• Thank You Jonni,
        Bless your heart.

        Well, it does look a bit intimidating but if there is a way for me to figure this out, I’m certainly going to give it my best shot.

        Love that you use the word “easy”…that gives me hope.

        Regards
        Sharon

  • Jonni, you did such a nice job on the PRACTICAL PAPER MACHE e-book!
    I have no doubt how popular this is going be. And, FREE, be prepared to be stampeded. 😀

    I didn’t read any flubs, anywhere. Everyone’s work is showcased outstandingly. You have everything in it…recipes, tips, beautiful photos, instructions, materials…again, you did a wonderful job with this.

    • Gosh – thanks, Sharon. It’s really OUR ebook, though . You and all the folks who submitted items for this project really did a fantastic job. Isn’t collaboration fun?

      • It was fun.

        It was fun to challenge my mind to think of something practical that I could use.

        It was fun so see so many of we PMers get involved and contribute our own unique practical pieces we can and will use.

        And it IS fun to see our efforts so nicely presented!

  • Hello everyone! I wasnt sure where to post this so i thought here was as good as anywhere. I was goofing around on the web the other day and came acrost the website: http://www.kingrahamstudios.com. this lady is an AMAZING artist! her current homepage picture is a paper mache tree troll. i highly reccomend everyone go check out her work just to see how extremely large and detailed paper mache can get! have fun!
    ~Leah

          • It astouds me to see her work. I hope to practice and practice untill i can get that good! i wonder if contacting her is possible, and if it is, would she share her weatherproofing secrets?

          • Here is the email she sent me:
            Thank your for your compliments. I had intended that the sequence of pictures on Kimgrahamstudios.com to be as informative as possible. It is wonderful if people can take the ideas and run with them. The photograph when you see the tree troll outside is a bit of a cheat. This sculpture cannot go outside unless it is a bright, sunny, dry day. He cannot even be left outside overnight because the dew would soften him disasterously. Here is an excerpt from another email describing the process….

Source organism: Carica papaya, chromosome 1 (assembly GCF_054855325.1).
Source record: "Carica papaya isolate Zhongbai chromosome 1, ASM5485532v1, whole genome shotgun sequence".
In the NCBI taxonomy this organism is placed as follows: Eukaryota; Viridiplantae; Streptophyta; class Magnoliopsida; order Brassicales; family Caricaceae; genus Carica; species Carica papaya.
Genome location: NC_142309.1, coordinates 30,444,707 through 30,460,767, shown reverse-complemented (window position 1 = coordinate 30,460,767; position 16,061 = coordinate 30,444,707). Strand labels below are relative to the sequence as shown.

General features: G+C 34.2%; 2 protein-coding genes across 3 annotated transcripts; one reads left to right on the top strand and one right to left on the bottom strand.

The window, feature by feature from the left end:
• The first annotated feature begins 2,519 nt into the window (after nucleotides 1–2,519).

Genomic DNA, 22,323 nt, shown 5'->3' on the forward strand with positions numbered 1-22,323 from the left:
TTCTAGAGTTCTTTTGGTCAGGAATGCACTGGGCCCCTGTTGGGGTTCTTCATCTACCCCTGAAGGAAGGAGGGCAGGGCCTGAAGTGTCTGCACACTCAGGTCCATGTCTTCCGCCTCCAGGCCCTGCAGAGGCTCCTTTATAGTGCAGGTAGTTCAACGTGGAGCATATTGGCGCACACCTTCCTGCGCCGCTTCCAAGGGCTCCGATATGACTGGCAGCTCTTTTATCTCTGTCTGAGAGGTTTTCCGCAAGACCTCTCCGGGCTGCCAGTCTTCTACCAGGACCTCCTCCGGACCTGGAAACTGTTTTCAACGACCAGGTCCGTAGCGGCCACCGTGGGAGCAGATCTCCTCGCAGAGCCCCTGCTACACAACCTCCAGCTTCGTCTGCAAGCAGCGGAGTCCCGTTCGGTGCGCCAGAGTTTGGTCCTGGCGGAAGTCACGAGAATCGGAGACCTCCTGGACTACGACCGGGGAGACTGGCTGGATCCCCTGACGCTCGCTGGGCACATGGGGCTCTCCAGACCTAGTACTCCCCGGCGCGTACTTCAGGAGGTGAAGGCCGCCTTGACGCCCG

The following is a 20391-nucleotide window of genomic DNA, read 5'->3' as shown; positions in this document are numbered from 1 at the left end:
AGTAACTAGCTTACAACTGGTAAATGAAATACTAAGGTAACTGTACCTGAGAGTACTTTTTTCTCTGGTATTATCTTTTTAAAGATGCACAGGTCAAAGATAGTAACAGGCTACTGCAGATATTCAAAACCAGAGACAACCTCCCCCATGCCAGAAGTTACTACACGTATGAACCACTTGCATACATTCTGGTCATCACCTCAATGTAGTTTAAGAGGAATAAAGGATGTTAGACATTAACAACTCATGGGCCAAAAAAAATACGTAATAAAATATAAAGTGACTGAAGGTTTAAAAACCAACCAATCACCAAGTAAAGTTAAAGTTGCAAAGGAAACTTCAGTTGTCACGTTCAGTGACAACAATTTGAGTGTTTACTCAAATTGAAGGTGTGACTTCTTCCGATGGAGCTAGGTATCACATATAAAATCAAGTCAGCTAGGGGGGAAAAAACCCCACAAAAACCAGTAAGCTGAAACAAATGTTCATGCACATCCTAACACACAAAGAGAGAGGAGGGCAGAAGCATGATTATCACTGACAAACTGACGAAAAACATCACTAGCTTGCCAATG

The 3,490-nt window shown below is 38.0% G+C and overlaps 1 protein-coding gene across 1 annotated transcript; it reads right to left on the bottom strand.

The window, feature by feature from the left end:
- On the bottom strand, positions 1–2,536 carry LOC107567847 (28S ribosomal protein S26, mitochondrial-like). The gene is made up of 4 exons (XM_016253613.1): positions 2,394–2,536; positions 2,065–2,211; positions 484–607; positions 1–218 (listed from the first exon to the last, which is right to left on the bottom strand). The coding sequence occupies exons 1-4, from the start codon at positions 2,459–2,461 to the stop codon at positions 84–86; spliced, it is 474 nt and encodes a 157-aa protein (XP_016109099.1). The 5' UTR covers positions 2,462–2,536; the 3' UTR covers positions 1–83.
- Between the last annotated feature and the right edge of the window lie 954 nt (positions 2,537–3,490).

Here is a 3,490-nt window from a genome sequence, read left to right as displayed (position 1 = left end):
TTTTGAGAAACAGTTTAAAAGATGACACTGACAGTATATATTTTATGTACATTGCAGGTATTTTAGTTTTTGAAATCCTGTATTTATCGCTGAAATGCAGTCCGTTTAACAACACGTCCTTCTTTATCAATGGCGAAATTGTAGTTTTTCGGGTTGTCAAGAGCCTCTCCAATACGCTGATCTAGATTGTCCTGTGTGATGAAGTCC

What I would like to know is how you made it? I saw the pictures and the making of the frame (wood / carton) is quite clear, but then: the paper maché. What kind of glue did you use for it?

            Wall paper paste. You can get it in 5 gallon buckets at the local hardware stores.

            And the paper, is it special paper or just newspaper or something similar?

            There were two types of paper. Brown construction paper is used by contractors to protect floors from paint and debris. Any hardware store here carries it. The other is toilet paper. This gave the really believable wood texture on the surface. Take a small handfull, dip it in the glue, rip it slightly, re-dip and apply.

            Do you apply the glue at once on the paper or does it really have to be soaked?

            Neither had to be soaked. We just dipped the construction paper in quickly, removed the excess glue off and applied it.

            What techniques could be of use as well?

            Honestly, one of the very best is this: Sculpt your basic form with aluminum foil glued together with hot glue. Mix ordinary white glue (or ordinary house paint) with fine sawdust to a paste. With a palette knife, apply the paste to the aluminum. This makes a very strong, wood like surface that is simply perfect for sculptures under 4 feet tall. It receives detail beautifully.If you want to go much larger, say bigger than 4 feet, add polypropylene fiber to the mix. This is also called stealth fiber in the concrete industry and is used to vastly increase the strength of that material. It is really cheap, not toxic and reduces the tendency of cracking as it dries.